Buying/ Living in France
you are going to use your property in France as a holiday hideaway or
let it for investment income, it is essential that you arrange suitable
insurance cover. Most insurers see bigger risks associated with holiday
homes because they are often left unoccupied for long periods, prone to
burglary and weather damage, therefore finding suitable insurance can be
do you arrange cover with a local broker or a UK based insurer? When exchanging contracts your French agent or notaire will need proof
that you have suitable insurance, or they may recommend a French
Insurer. Before you choose a foreign policy it is important that you
read the small print so you understand the scope and restrictions of
cover. Unless you are fluent in French this can be a problem.
may find that policies offered by French/European insurers are cheaper,
however cover tends to be much more limited than UK policies, so a
saving of £50 could prove costly in the event of a claim. You may be
better off choosing a comprehensive policy in the UK that’s written in
plain English and specifically designed for French holiday homes.
cover do you need for your holiday home in France?
insurance should cover the actual structure of your French house,
outbuildings, garages, swimming pools, walls, gates and fences. These
tend to be covered against the cost of repairs or rebuilding, debris
removal and professional fees following loss or damage caused by
earthquake, fire, storm, flood and burst pipes. Building insurance
should also cover permanent fixtures and fittings within the buildings,
such as fitted kitchens and bathrooms. Some French policies may exclude
swimming pools and outbuildings from the buildings cover so check.
much should you insure for? Most people think they should insure for the
current market value of their house in France. This is wrong, the sum
insured needs to cover the cost of rebuilding the property. The rebuild
value is the full cost of reconstruction of the building in its present form. This amount must include all outbuildings, barns, domestic
oil & gas pipes, domestic oil fuel tanks, swimming pools, tennis
courts, drives, patios, terraces, walls, gates and fences.
the rebuilding cost of French property can be difficult, especially if
you have bought an old cottage or farmhouse. You might find the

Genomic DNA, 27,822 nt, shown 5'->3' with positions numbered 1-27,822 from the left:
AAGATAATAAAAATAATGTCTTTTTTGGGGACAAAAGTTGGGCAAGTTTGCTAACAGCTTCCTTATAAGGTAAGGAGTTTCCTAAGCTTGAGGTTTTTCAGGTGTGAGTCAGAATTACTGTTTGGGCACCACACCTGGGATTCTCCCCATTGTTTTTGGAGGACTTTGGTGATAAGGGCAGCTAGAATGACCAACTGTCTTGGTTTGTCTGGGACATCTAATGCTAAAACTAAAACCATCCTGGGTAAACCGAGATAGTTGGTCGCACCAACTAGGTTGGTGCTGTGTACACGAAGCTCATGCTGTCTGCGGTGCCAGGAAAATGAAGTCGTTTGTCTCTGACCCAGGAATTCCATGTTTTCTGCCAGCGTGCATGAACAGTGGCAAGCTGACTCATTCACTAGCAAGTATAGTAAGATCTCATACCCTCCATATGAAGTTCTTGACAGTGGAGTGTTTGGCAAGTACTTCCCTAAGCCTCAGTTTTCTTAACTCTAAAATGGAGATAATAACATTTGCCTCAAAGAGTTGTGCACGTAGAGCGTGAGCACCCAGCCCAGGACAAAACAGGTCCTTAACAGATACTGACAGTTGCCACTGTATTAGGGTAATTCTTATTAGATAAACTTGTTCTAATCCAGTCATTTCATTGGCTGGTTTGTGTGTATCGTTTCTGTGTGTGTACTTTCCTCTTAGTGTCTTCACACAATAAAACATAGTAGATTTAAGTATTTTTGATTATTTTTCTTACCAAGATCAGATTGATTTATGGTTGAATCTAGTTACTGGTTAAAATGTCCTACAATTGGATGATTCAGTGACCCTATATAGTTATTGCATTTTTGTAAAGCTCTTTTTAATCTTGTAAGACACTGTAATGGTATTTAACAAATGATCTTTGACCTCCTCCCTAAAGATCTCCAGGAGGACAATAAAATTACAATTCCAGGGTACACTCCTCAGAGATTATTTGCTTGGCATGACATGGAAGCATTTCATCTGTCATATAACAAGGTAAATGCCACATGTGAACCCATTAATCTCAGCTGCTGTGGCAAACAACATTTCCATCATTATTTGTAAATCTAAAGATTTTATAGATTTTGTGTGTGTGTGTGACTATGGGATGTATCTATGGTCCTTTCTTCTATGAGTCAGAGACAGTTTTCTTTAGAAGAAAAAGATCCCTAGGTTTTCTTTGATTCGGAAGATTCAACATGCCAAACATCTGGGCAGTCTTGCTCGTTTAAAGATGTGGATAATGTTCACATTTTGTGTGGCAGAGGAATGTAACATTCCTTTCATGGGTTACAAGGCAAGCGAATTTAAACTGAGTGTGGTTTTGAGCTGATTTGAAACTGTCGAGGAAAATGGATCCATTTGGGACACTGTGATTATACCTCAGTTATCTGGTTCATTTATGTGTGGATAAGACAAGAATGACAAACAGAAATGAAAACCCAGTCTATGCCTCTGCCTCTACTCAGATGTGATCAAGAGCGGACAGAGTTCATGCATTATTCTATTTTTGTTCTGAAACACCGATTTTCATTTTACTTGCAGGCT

rebuilding cost of such a property is more than the actual market value.
To calculate the rebuild value of your holiday home you should ask a
local builder, or surveyor to provide an insurance valuation. Your
lawyer or vendor may also be able to advise you on the rebuild cost.
Alternatively if you had a survey report done on the property, there may
be a rebuild figure listed for insurance purposes.
is important to get this figure right because if you underinsure you may
not get the full amount you were expecting in the event of an insurance
claim. Most insurers will automatically index link, which means the sum
insured will be adjusted yearly to take into account changes in
insurance covers everything you would take with you if you moved home.
This typically includes general contents within the home such as
furniture, furnishings and electrical equipment. Most policies cover
your contents in the event of fire, storm, flood and theft.
calculate the contents sum insured you should work out how much it would
cost to replace your contents on a new for old basis at today's prices.
It is important that you get this figure right and don't undervalue your
contents, as in the event of an insurance claim you may not get the full
amount you were expecting.
house insurance policies do not usually cover personal valuables as most
properties are often left unoccupied for long periods or commercially
let. If you take valuables to your holiday home you should insure them
under the all-risks section of your main household policy or travel
you protected if you let the property to someone who breaks a chair or
microwave? If you are going to use your French home for holiday letting choose a
policy that covers accidental damage to contents. Guests often aren't as
careful as you and accidents do happen.